Weingut Weninger Burgenland Frettner Cuvee 2004
Best known for lusciously sweet dessert wines but also home to distinctive dry whites and reds, Hungary is an exciting country at the crossroads of tradition and innovation. Mostly flat with a continental climate, Hungary is almost perfectly bisected by the Danube River (known here as the Duna), and contains central Europe’s largest lake, Balaton. Soil types vary throughout the country but some of the best vines, particularly in Tokaj, are planted on mineral-rich, volcanic soil.
Tokaj, Hungary’s most famous wine region, is home to the venerated botrytized sweet wine, Tokaji, produced from a blend of Furmint and Hárslevelű. Dry and semi-dry wines are also made in Tokaj, using the same varieties. Other native white varieties include the relatively aromatic and floral, Irsai Olivér, Cserszegi Fűszeres and Királyleányka, as well as the distinctively smoky and savory, Juhfark. Common red varieties include velvety, Pinot Noir-like Kadarka and juicy, easy-drinking Kékfrankos (known elsewhere as Blaufränkisch).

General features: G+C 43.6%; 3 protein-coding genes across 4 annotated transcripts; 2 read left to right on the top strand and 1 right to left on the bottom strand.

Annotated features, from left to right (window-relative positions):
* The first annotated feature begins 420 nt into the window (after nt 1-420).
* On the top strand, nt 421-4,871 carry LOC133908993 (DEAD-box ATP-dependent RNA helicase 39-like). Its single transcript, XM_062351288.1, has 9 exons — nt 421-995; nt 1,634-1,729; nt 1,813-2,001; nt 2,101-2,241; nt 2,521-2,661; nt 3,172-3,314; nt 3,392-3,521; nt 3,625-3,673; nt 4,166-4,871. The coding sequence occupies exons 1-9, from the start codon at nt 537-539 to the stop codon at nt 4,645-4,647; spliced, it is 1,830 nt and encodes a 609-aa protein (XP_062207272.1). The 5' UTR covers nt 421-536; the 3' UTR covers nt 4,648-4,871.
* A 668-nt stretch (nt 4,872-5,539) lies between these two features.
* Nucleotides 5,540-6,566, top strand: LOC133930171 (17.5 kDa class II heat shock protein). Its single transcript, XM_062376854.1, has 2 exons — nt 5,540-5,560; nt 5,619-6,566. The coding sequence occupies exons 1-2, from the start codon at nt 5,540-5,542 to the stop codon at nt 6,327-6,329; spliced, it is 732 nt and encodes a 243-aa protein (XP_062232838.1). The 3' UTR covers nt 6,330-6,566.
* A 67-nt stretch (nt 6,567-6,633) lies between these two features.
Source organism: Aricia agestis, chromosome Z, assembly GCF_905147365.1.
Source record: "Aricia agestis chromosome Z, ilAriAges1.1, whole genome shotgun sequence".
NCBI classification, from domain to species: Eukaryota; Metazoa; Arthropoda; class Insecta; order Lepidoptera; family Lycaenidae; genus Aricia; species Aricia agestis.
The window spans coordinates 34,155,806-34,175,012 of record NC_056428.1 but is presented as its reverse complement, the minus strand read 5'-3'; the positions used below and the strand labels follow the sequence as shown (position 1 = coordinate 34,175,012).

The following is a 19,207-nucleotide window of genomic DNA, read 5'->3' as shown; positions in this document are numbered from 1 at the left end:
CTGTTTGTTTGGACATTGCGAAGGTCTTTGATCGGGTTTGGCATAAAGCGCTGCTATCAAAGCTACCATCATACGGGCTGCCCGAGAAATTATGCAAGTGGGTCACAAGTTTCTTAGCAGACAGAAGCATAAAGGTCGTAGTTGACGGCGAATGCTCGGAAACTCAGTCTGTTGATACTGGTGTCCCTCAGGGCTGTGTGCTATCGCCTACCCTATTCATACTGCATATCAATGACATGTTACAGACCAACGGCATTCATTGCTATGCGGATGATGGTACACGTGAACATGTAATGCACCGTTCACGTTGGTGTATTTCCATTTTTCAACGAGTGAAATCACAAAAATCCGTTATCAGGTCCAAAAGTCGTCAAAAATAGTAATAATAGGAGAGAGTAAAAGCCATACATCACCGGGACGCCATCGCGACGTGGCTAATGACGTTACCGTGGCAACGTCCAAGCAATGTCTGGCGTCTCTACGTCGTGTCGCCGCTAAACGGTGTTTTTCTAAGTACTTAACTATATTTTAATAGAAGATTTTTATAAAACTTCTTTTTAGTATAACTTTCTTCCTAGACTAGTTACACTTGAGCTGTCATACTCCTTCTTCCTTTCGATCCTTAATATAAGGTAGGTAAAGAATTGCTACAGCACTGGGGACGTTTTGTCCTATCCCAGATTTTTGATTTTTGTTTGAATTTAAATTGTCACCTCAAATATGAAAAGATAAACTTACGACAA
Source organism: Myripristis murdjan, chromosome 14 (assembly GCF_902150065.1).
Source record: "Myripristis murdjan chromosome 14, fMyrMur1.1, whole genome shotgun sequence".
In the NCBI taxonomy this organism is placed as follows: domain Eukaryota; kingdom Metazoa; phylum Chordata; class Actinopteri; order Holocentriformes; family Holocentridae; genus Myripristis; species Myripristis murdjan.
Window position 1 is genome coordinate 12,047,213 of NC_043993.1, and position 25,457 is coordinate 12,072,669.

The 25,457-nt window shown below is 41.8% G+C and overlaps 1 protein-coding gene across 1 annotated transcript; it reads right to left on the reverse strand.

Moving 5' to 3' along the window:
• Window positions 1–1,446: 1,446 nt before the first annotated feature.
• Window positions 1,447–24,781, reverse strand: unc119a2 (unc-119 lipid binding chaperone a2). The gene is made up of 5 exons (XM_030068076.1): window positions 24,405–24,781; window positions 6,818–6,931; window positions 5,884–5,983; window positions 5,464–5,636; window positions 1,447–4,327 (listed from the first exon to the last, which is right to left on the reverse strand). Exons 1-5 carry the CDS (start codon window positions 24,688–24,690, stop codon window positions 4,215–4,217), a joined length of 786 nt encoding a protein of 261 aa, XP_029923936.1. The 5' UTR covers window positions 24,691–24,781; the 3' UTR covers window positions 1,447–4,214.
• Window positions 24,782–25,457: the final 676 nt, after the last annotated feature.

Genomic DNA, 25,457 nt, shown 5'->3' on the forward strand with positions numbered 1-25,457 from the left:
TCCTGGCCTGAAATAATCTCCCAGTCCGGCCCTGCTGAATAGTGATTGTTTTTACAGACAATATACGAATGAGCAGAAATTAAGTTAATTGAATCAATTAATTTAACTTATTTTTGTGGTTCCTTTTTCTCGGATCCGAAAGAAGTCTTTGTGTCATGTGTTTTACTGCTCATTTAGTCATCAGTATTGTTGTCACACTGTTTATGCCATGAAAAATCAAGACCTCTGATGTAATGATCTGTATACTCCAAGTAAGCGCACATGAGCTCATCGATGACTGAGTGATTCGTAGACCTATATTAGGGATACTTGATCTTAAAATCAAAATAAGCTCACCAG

With hundreds of red grape varieties to choose from, winemakers have the freedom to create a virtually endless assortment of blended wines. In many European regions, strict laws are in place determining the set of varieties that may be used, but in the New World, experimentation is permitted and encouraged. Blending can be utilized to enhance balance or create complexity, lending different layers of flavors and aromas. For example, a variety that creates a fruity and full-bodied wine would do well combined with one that is naturally high in acidity and tannins. Sometimes small amounts of a particular variety are added to boost color or aromatics. Blending can take place before or after fermentation, with the latter, more popular option giving more control to the winemaker over the final qualities of the wine.